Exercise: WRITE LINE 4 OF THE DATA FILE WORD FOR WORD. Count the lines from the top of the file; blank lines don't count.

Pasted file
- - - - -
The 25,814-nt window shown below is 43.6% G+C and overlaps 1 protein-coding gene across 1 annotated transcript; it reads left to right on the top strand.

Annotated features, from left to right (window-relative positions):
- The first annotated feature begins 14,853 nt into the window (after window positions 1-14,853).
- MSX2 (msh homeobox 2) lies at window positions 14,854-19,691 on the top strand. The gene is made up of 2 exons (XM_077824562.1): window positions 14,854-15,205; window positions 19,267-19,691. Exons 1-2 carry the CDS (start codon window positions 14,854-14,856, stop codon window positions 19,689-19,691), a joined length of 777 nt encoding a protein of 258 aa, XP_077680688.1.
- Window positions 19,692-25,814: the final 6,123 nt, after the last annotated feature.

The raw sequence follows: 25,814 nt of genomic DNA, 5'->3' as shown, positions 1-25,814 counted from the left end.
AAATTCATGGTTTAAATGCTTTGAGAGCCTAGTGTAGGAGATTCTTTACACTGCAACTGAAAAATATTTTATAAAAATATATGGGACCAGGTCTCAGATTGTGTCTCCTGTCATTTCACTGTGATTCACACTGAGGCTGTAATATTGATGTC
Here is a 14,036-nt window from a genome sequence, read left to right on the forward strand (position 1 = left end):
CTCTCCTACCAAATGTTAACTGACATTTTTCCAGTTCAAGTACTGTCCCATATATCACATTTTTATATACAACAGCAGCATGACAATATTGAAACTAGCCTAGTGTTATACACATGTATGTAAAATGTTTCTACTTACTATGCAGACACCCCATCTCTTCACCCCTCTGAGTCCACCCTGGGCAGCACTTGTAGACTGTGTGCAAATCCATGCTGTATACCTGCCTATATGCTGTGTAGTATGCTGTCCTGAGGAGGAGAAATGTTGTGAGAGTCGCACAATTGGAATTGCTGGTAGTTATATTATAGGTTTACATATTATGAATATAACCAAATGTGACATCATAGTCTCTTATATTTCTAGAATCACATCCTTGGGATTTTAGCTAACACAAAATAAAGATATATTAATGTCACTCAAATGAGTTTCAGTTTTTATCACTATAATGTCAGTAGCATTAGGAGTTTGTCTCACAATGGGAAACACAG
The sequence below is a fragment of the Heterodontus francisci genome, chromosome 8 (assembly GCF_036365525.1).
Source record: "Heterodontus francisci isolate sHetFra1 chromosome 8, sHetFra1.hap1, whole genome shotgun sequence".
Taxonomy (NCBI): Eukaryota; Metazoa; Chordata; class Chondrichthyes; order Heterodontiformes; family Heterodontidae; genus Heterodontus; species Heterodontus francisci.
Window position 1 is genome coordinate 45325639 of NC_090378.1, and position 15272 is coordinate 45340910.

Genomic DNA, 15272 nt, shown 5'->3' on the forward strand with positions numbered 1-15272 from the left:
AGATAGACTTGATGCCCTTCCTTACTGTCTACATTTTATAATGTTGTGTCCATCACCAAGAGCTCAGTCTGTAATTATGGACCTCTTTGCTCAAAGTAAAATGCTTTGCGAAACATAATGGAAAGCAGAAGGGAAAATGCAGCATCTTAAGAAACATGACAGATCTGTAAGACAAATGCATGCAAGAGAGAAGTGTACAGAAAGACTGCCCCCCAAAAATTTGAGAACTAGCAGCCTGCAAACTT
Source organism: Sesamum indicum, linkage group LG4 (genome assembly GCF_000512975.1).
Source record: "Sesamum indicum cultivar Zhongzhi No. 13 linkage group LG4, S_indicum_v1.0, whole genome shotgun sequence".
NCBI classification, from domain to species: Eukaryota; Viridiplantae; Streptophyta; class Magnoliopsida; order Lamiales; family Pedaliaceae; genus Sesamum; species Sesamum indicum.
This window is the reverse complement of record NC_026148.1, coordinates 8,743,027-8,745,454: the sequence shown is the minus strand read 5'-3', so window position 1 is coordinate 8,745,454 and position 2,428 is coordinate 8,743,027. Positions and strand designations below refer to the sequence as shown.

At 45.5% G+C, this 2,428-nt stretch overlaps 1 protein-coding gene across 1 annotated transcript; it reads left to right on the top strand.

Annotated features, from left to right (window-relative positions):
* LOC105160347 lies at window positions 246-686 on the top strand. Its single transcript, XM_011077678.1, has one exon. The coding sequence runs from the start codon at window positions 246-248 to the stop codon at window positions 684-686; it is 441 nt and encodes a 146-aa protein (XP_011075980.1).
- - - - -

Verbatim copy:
- MSX2 (msh homeobox 2) lies at window positions 14,854-19,691 on the top strand. The gene is made up of 2 exons (XM_077824562.1): window positions 14,854-15,205; window positions 19,267-19,691. Exons 1-2 carry the CDS (start codon window positions 14,854-14,856, stop codon window positions 19,689-19,691), a joined length of 777 nt encoding a protein of 258 aa, XP_077680688.1.